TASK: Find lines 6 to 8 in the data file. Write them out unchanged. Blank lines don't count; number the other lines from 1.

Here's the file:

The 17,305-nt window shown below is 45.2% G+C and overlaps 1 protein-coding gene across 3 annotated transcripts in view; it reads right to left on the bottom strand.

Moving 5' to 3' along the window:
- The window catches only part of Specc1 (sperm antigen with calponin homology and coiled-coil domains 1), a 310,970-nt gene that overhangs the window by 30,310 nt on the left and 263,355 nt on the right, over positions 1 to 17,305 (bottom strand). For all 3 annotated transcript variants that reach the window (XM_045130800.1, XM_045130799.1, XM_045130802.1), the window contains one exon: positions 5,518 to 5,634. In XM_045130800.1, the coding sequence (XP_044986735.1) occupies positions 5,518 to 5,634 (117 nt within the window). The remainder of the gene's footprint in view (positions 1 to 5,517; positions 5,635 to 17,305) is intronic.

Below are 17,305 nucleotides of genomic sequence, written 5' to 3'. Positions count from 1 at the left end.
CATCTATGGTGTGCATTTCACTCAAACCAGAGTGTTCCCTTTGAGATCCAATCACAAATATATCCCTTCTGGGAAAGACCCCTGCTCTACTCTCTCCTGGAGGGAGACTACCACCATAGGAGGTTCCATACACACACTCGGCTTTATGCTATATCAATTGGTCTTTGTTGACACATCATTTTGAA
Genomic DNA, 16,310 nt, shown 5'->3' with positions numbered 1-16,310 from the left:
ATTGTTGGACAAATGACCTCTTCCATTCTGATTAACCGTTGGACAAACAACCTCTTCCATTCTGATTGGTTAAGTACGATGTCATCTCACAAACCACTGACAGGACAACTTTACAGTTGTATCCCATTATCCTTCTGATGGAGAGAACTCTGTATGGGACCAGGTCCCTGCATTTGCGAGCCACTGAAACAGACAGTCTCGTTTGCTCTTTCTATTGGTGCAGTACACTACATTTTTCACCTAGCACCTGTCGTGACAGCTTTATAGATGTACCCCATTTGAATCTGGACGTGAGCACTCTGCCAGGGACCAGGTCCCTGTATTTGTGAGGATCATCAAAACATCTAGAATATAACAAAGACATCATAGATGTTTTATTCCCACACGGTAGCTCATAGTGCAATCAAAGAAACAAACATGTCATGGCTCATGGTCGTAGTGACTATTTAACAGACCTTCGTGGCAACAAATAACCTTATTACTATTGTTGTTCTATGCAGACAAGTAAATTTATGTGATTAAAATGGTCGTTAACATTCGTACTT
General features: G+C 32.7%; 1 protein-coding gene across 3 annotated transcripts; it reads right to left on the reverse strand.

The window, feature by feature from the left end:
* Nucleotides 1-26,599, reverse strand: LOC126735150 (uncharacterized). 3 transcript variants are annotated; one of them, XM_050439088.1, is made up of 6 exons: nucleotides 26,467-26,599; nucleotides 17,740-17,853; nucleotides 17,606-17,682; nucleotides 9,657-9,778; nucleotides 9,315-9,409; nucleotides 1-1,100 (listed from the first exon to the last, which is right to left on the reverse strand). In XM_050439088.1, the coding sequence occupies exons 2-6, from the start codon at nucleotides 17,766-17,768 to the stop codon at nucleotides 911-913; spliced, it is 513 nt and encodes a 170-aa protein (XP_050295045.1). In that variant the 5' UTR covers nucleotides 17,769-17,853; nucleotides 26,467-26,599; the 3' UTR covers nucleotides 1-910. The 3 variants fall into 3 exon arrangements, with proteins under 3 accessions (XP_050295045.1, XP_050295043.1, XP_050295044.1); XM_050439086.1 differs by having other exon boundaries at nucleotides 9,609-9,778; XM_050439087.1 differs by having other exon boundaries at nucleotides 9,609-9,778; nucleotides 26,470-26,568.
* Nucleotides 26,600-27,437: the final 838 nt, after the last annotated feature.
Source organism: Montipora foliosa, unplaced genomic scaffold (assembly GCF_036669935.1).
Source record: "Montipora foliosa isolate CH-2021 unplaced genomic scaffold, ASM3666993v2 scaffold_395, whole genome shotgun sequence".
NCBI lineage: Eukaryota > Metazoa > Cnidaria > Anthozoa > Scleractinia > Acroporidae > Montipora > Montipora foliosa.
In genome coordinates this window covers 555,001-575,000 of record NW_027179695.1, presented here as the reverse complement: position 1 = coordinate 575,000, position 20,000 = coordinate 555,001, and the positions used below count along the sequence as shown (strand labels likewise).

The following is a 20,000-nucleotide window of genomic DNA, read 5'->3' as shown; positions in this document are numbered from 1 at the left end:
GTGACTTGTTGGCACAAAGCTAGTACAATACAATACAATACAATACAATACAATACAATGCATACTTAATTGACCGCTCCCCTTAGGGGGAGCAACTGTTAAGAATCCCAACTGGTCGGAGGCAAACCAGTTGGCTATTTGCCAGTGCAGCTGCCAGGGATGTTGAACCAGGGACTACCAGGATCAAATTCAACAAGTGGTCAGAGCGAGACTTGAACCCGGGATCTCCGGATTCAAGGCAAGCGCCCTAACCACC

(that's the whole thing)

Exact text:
Genomic DNA, 16,310 nt, shown 5'->3' with positions numbered 1-16,310 from the left:
ATTGTTGGACAAATGACCTCTTCCATTCTGATTAACCGTTGGACAAACAACCTCTTCCATTCTGATTGGTTAAGTACGATGTCATCTCACAAACCACTGACAGGACAACTTTACAGTTGTATCCCATTATCCTTCTGATGGAGAGAACTCTGTATGGGACCAGGTCCCTGCATTTGCGAGCCACTGAAACAGACAGTCTCGTTTGCTCTTTCTATTGGTGCAGTACACTACATTTTTCACCTAGCACCTGTCGTGACAGCTTTATAGATGTACCCCATTTGAATCTGGACGTGAGCACTCTGCCAGGGACCAGGTCCCTGTATTTGTGAGGATCATCAAAACATCTAGAATATAACAAAGACATCATAGATGTTTTATTCCCACACGGTAGCTCATAGTGCAATCAAAGAAACAAACATGTCATGGCTCATGGTCGTAGTGACTATTTAACAGACCTTCGTGGCAACAAATAACCTTATTACTATTGTTGTTCTATGCAGACAAGTAAATTTATGTGATTAAAATGGTCGTTAACATTCGTACTT
General features: G+C 32.7%; 1 protein-coding gene across 3 annotated transcripts; it reads right to left on the reverse strand.